Google Inc. Chief Executive Eric Schmidt delivered Tuesday’s closing keynote at the Newspaper Assn. of America annual conference in San Diego, conjuring up visions of an open, interactive future for the audience of newspeople.
In order to move forward, he said, newspapers will have to get used to the idea that they are not just generators of trusted, professional content, but also aggregators of the new kinds of content the Web has enabled.
Whatever information consumers need is fair game, whether it’s collective knowledge storehouses like Wikipedia, user-generated blogs and video, or Twitter-like systems for real-time conversation.
“In that model, newspapers become platforms for the technology to use their services,” Schmidt said, “to build businesses on top of them, and also to interlink -- hyperlink -- all of the different information sources that end-users will take.”
Perhaps not surprisingly for the leader of one of the most inventive technology companies of the 21st century, Schmidt’s prescription for newspapers -- an industry that has struggled to escape a dying, century-old business model -- is innovation.
What Schmidt did not mention, however, was any plan to share Google’s nearly $22 billion in annual revenue with news publishers, whose content forms the basis for the search company’s highly trafficked Google News page.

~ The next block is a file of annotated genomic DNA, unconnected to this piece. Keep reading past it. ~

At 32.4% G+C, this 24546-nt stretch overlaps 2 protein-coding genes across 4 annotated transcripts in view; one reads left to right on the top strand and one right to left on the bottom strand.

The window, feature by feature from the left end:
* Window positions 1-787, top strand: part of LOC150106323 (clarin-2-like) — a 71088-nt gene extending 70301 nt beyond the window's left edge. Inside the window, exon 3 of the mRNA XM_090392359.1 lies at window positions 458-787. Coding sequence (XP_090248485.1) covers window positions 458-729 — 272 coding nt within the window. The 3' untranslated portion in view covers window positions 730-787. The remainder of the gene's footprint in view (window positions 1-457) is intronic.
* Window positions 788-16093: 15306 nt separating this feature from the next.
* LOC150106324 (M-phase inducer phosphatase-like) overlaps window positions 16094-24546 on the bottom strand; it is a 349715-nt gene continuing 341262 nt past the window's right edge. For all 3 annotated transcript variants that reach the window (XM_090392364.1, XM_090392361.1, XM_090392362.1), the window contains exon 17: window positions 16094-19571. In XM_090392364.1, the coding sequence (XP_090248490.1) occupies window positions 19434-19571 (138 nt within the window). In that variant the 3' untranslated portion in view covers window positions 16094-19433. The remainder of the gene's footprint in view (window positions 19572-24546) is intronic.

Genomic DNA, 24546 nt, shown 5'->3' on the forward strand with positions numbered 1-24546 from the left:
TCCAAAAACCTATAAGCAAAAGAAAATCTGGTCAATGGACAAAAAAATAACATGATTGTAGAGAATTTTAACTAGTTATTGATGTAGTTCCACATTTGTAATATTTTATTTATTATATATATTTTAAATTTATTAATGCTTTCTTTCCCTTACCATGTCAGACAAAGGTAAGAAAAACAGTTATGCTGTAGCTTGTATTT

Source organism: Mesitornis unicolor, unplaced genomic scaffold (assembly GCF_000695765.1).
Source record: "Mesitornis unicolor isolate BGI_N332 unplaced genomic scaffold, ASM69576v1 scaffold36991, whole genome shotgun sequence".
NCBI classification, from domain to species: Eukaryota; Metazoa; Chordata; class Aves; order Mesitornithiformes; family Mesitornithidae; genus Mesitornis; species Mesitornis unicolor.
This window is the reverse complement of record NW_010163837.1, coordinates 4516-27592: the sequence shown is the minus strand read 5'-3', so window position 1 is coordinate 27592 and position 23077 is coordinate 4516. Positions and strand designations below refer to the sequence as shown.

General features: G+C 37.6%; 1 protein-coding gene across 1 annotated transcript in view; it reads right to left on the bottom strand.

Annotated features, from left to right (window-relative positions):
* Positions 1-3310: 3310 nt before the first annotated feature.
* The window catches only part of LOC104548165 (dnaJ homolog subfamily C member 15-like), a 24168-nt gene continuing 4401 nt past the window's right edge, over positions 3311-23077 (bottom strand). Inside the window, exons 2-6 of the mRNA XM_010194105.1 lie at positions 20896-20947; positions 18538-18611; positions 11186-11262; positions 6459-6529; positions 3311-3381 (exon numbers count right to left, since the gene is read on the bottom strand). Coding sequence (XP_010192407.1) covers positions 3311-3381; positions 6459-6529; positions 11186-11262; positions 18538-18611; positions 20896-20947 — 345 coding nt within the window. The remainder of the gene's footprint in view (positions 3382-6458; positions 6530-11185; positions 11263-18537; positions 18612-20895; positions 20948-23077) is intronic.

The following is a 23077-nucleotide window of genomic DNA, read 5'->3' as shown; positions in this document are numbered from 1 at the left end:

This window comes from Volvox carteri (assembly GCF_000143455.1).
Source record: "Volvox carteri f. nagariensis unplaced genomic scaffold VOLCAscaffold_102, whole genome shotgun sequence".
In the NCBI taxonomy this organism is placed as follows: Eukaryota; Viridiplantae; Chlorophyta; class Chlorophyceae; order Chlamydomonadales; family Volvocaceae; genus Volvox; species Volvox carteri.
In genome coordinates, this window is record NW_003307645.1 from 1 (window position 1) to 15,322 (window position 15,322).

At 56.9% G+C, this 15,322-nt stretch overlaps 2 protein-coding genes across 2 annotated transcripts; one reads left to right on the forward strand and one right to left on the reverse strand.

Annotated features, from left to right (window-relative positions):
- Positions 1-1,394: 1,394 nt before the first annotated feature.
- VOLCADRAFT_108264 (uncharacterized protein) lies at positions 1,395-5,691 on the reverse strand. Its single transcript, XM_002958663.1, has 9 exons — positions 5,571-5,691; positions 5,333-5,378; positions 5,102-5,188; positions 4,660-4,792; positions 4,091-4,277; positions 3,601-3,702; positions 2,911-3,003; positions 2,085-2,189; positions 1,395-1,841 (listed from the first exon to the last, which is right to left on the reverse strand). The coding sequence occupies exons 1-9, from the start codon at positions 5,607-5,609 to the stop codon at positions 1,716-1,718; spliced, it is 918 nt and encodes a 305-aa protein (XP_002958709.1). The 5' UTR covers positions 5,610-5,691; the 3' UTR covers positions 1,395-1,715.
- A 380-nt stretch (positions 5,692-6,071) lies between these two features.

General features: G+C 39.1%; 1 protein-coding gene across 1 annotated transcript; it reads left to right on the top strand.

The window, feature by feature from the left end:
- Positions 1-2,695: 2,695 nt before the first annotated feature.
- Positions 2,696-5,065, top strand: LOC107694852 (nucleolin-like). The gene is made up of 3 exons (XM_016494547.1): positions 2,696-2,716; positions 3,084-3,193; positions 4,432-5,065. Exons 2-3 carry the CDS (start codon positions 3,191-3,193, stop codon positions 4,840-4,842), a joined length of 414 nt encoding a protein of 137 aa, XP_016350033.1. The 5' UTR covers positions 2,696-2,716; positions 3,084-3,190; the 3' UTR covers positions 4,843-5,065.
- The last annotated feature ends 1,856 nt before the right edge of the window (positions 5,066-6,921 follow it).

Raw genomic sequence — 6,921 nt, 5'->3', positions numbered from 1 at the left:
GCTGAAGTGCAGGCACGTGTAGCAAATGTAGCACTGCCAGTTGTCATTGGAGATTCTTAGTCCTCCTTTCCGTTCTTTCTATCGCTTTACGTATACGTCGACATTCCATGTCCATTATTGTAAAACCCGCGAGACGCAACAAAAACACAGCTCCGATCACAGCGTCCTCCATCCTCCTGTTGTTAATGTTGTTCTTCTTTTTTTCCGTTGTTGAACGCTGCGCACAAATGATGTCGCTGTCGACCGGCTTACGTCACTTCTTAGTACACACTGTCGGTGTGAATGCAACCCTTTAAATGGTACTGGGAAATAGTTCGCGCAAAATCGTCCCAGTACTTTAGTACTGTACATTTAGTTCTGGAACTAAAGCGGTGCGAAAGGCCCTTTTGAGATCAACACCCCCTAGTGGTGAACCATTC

“You’re talking to a group of publishers who think they’re on a desert island and trying to figure out how to get off,” said Ken Doctor, an analyst at Outsell Inc., a media research and advisory firm. “And you’re telling them how to write a five-year business plan.”
Instead of sending news publishers a direct lifeboat, Schmidt made a series of broad recommendations -- for starters, finding a way to make reading online more appealing.
“From my perspective, the online experience can be thought of as terrible compared to what I view as this wonderful experience with magazines and newspapers,” he said.
The day after the Associated Press announced its intentions to more aggressively control the dissemination of proprietary news content, Schmidt noted that the natural laws that govern digital information flows make that kind of control difficult.
“One of the fundamental problems with the Internet is that it doesn’t respect traditional scarcity structures,” he said. “It’s very hard to hold information back.” The trick, he said, is to worry less about controlling the content, and more about making a profit from it.
“We think the answer is advertising,” Schmidt said, noting that Google’s ad business accounts for 98% of its revenue, so “I guess we have a bias.”
On the recent fuss over Google’s relationship with the AP, Schmidt invoked the multimillion-dollar deal through which his company pays the news association to host and distribute its content.
“I was a little confused,” he said. “I’m not quite sure what they were referring to.”